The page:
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Benton County puts $110 million public safety bond on May ballot

Photo of the exterior of the Benton County Jail
File photo
Benton County Sheriff
The $110 bond would, among other things, pay for a replacement for the Benton County Jail.

Benton County voters will decide whether to approve a $110 million public safety bond. Commissioners voted Tuesday to send the measure to the May ballot.

The money would be part of a larger effort to overhaul the county’s criminal justice facilities. Specifically, the county says the bond would go towards a new jail, sheriff’s office and emergency operations center. A new courthouse is also planned, to replace the aging historic courthouse in downtown Corvallis. But Commissioner Nancy Wyse clarified that the bond isn’t going to pay for that part of the project.

“The courthouse is not a part of the bond," she said. "We have about $25 million coming from the state and we are building the courthouse whether or not the bond passes.”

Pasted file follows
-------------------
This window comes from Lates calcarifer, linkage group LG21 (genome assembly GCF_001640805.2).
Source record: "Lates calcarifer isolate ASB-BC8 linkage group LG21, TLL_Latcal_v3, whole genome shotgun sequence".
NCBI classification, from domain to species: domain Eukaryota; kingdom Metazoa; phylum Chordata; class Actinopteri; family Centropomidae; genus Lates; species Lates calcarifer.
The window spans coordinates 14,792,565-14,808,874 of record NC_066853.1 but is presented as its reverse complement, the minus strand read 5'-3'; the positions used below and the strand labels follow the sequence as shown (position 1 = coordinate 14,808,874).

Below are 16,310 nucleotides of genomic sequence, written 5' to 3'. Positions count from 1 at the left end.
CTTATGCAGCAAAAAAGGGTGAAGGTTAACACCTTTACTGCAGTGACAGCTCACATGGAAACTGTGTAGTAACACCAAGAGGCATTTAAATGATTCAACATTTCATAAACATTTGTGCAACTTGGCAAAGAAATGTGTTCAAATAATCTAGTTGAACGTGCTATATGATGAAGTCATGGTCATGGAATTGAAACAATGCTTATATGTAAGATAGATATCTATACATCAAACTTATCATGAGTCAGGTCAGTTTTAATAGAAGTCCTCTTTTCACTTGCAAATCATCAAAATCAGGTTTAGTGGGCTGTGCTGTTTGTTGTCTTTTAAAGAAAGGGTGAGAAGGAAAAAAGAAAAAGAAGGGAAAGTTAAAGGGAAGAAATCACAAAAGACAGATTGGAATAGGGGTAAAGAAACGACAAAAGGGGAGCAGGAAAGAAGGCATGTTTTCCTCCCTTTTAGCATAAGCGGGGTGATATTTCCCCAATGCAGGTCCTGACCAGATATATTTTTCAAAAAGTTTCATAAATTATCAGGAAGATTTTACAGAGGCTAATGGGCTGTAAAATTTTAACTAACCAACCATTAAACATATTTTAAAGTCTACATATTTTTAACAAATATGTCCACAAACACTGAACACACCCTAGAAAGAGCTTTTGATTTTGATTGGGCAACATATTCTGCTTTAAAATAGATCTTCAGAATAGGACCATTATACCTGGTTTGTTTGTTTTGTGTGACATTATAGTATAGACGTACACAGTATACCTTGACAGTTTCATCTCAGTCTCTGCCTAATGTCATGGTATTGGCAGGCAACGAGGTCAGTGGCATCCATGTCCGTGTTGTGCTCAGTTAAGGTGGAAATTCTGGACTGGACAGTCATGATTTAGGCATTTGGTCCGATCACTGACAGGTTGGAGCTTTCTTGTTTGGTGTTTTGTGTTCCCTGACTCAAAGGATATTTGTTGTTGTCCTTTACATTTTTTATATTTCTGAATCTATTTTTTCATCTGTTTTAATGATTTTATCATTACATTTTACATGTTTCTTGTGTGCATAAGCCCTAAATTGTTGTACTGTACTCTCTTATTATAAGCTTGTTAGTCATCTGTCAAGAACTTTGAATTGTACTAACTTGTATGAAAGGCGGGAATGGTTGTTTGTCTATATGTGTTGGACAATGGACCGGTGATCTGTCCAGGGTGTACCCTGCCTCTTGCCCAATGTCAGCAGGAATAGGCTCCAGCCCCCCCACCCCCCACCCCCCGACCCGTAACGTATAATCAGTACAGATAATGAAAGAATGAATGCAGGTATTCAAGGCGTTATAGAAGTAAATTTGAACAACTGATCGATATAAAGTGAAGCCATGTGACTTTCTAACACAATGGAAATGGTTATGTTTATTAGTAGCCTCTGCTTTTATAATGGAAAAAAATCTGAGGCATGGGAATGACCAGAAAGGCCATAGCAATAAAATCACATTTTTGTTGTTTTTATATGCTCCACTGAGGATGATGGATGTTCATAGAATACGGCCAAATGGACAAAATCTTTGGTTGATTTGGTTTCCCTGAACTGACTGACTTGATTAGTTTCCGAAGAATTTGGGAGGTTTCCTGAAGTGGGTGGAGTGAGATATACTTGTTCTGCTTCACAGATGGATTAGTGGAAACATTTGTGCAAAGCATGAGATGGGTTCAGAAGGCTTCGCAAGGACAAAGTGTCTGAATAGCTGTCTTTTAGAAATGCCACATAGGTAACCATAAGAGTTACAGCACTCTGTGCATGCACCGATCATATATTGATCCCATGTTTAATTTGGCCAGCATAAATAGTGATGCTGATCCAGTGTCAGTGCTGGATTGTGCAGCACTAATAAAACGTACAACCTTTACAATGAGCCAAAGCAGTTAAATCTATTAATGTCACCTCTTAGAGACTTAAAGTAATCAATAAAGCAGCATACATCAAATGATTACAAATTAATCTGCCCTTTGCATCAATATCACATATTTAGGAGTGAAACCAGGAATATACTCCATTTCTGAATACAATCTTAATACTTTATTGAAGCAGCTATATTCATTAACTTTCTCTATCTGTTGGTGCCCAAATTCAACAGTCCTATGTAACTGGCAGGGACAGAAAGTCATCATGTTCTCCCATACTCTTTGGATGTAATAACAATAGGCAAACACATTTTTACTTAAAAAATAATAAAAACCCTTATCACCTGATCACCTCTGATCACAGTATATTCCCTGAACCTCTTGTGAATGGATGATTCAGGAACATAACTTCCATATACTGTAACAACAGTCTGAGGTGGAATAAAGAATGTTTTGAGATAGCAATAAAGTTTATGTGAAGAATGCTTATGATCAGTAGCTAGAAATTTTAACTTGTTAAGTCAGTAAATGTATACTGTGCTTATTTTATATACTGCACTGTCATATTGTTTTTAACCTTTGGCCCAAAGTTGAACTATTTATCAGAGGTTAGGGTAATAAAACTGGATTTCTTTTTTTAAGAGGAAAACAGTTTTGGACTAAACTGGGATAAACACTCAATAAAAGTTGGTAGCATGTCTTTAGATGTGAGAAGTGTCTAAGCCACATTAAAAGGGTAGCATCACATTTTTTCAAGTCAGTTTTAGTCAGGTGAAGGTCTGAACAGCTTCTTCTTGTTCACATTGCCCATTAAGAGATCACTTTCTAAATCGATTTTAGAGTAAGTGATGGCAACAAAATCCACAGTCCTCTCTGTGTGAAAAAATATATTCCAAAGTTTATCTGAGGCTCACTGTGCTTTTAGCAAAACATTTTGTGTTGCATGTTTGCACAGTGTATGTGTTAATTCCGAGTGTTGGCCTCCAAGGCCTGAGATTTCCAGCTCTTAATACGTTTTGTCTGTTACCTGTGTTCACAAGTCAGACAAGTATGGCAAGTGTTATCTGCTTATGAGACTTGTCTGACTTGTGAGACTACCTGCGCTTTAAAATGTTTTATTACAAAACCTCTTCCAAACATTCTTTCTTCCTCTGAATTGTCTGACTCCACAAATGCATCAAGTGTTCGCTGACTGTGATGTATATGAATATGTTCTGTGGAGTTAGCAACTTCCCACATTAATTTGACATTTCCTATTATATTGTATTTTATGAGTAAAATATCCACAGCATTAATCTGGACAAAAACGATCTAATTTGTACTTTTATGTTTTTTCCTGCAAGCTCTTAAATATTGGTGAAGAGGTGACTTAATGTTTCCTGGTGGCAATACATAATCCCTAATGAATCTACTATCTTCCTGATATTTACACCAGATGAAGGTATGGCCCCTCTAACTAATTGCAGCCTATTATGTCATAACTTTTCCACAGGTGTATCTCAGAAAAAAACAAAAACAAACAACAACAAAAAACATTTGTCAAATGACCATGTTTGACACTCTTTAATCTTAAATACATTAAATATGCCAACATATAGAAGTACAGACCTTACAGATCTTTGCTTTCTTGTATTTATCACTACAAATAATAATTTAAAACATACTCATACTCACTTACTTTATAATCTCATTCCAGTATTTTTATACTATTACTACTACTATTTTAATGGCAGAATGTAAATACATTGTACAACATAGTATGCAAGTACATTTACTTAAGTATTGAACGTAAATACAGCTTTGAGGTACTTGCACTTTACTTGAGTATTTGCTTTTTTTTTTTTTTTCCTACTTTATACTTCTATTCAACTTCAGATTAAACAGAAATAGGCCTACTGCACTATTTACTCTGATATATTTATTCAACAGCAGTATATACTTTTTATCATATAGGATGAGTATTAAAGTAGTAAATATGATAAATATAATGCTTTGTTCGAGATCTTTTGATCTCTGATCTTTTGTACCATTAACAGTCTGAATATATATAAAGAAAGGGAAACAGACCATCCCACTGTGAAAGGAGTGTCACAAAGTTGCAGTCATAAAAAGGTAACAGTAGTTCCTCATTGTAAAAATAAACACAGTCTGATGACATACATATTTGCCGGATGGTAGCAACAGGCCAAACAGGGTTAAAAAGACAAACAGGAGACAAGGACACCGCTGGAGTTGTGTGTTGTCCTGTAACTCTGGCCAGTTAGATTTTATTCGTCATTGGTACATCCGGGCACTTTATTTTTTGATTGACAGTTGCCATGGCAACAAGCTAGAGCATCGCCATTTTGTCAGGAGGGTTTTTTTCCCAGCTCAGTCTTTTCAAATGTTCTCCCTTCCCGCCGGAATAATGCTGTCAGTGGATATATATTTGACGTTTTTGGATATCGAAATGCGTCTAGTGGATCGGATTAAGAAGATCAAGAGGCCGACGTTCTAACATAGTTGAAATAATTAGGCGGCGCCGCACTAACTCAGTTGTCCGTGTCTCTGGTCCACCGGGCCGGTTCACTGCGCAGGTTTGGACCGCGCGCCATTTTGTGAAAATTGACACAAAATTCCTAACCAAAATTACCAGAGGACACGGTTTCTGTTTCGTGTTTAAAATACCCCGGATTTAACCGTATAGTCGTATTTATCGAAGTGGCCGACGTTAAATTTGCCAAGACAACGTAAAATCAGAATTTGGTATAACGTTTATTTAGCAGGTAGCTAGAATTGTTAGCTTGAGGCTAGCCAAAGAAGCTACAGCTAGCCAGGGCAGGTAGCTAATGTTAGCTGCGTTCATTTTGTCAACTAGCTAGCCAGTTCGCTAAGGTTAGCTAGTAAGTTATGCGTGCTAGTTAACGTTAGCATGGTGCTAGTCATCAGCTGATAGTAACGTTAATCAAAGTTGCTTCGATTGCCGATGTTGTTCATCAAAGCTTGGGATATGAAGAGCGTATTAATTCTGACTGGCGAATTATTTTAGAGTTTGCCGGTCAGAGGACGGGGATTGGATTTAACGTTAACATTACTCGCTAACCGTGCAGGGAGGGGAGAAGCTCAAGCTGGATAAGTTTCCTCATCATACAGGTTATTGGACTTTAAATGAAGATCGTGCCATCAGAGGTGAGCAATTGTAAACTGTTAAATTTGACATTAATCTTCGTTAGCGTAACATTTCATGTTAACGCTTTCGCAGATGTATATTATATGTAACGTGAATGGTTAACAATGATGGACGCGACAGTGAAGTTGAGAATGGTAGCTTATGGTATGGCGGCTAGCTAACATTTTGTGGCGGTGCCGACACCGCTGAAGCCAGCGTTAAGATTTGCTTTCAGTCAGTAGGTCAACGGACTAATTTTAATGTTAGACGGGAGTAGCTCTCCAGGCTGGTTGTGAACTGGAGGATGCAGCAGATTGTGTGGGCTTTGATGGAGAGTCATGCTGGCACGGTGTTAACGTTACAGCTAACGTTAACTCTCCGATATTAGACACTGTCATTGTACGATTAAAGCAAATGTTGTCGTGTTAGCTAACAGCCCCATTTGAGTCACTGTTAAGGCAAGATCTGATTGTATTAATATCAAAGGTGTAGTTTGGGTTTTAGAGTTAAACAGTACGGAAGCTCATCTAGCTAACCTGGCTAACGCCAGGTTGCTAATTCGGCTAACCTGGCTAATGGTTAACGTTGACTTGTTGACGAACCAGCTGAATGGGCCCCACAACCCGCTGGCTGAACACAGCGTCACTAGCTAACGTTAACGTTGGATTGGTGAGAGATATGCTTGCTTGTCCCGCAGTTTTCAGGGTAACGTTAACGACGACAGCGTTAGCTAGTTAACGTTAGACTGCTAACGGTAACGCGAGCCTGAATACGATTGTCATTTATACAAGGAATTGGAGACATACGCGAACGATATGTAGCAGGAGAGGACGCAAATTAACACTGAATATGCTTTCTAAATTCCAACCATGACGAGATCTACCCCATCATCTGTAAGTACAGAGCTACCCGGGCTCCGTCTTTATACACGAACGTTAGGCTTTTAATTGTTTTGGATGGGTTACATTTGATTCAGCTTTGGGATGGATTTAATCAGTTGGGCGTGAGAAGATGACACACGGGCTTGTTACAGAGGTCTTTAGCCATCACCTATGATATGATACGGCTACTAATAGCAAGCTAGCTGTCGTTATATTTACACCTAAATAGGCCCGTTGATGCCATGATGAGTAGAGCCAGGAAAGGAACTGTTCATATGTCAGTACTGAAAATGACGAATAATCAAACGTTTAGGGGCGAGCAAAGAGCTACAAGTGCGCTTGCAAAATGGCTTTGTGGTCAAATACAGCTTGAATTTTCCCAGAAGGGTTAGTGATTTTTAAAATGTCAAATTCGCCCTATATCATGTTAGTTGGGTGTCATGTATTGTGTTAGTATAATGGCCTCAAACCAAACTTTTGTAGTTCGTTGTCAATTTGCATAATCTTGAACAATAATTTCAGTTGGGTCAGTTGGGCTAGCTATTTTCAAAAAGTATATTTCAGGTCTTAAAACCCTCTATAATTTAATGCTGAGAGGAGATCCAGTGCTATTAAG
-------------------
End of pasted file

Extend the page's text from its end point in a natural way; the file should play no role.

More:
Commissioners say the measure will also include a homelessness services center. The county says the bond would cost a typical homeowner about $150 a year.

Wyse initially proposed a $114 million bond, but the two other commissioners, Pat Malone and Xan Augerot, hesitated. Both stated their preference for a lower bond amount.

"I feel more comfortable that way, trying to live a little more within our means," said Augerot.

Wyse eventually agreed with the lower amount, and the three commissioners voted unanimously to send the $110 million bond to voters.

Chris Lehman has been reporting on Oregon issues since 2006. He joined the KLCC news department in December, 2018. Chris was born and raised in Pennsylvania, and graduated from Temple University with a degree in journalism. His public broadcasting career includes stops in Louisiana and Illinois. Chris has filed for national programs including “Morning Edition” and “All Things Considered.”
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